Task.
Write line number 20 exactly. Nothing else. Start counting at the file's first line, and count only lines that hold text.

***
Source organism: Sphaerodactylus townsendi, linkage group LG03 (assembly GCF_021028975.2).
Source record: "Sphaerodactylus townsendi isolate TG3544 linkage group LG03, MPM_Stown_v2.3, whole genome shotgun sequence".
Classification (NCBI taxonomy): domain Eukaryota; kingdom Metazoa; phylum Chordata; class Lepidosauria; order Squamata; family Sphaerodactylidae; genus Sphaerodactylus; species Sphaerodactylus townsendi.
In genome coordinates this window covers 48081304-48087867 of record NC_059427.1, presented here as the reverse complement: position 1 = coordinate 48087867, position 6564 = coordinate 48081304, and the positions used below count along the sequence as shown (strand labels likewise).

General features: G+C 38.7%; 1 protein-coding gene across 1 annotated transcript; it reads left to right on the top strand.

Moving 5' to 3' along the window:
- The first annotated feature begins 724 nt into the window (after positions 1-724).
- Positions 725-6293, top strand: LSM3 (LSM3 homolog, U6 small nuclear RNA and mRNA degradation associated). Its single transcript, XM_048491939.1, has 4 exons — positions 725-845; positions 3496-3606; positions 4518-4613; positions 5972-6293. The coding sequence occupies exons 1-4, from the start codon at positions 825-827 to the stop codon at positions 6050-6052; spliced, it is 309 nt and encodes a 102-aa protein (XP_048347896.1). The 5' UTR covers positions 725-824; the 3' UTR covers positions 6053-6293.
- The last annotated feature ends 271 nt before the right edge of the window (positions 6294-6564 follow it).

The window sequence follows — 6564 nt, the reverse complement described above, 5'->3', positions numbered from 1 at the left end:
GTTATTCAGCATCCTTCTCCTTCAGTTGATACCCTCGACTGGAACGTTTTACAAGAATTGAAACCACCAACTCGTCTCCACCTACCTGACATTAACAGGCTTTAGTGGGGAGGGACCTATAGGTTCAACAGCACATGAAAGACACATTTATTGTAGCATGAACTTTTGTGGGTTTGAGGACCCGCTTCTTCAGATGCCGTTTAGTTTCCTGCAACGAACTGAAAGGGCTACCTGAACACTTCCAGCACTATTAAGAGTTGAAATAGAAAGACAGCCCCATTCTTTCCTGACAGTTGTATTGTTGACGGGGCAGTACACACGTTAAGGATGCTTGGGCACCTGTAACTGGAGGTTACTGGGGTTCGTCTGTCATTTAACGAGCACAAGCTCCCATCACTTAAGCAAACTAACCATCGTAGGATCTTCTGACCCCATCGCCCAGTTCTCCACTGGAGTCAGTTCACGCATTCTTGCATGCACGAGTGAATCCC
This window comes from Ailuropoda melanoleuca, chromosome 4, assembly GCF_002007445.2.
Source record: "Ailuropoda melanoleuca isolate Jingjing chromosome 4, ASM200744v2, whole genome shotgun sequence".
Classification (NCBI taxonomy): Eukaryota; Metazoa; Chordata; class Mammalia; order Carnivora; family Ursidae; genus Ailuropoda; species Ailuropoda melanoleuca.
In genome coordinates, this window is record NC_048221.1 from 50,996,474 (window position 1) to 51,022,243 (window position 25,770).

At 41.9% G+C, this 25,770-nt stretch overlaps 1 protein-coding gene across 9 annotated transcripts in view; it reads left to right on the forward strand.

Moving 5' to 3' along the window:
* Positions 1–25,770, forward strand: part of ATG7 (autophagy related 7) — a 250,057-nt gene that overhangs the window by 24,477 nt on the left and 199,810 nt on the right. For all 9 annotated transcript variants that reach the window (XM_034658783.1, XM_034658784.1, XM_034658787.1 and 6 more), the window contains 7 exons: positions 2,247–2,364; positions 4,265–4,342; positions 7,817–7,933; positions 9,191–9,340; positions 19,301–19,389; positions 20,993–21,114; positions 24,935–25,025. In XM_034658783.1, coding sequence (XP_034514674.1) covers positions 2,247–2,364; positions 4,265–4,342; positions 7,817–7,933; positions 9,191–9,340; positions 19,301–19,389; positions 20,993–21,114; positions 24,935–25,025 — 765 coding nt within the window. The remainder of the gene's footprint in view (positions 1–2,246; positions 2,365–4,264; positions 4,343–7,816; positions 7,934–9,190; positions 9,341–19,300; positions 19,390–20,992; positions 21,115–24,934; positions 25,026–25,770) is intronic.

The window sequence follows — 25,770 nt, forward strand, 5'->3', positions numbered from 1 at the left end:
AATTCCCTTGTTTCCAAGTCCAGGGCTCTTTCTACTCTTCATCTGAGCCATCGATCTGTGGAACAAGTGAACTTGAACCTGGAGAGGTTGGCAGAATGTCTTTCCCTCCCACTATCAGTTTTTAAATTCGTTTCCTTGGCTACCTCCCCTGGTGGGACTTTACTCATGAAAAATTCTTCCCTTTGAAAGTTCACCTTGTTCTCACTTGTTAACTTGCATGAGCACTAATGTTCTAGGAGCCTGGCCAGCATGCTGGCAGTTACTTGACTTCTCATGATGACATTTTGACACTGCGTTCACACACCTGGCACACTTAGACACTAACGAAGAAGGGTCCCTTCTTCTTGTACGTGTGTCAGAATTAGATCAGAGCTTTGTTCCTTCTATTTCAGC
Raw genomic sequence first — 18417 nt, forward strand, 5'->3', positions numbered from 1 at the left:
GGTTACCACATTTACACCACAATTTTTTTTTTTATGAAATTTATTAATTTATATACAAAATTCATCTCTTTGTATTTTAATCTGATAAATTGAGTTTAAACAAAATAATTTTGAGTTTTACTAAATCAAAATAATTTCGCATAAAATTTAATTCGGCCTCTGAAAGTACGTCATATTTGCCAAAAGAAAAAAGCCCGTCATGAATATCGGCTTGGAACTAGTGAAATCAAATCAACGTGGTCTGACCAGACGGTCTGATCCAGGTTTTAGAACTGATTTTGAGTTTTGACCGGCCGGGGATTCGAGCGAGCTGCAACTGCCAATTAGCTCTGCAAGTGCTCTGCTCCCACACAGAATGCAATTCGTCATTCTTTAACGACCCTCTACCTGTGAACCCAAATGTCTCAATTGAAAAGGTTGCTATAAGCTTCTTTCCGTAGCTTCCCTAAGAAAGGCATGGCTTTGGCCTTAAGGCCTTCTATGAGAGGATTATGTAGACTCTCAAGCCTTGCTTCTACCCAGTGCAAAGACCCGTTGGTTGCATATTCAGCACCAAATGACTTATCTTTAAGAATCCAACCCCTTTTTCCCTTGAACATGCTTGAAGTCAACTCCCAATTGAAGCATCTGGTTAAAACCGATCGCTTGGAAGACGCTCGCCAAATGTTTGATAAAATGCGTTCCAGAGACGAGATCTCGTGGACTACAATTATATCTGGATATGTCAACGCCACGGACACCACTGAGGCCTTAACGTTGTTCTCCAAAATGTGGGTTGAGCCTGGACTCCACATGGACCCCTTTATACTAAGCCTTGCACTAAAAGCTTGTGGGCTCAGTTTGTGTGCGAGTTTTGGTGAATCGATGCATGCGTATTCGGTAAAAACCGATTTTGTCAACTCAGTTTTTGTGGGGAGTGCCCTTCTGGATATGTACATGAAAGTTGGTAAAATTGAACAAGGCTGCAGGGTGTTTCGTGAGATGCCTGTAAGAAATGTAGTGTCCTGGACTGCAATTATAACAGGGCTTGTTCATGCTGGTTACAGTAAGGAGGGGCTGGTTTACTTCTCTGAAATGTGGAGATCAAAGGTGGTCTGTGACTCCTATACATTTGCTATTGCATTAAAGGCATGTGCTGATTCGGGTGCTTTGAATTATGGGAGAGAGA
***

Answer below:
AATTCCCTTGTTTCCAAGTCCAGGGCTCTTTCTACTCTTCATCTGAGCCATCGATCTGTGGAACAAGTGAACTTGAACCTGGAGAGGTTGGCAGAATGTCTTTCCCTCCCACTATCAGTTTTTAAATTCGTTTCCTTGGCTACCTCCCCTGGTGGGACTTTACTCATGAAAAATTCTTCCCTTTGAAAGTTCACCTTGTTCTCACTTGTTAACTTGCATGAGCACTAATGTTCTAGGAGCCTGGCCAGCATGCTGGCAGTTACTTGACTTCTCATGATGACATTTTGACACTGCGTTCACACACCTGGCACACTTAGACACTAACGAAGAAGGGTCCCTTCTTCTTGTACGTGTGTCAGAATTAGATCAGAGCTTTGTTCCTTCTATTTCAGC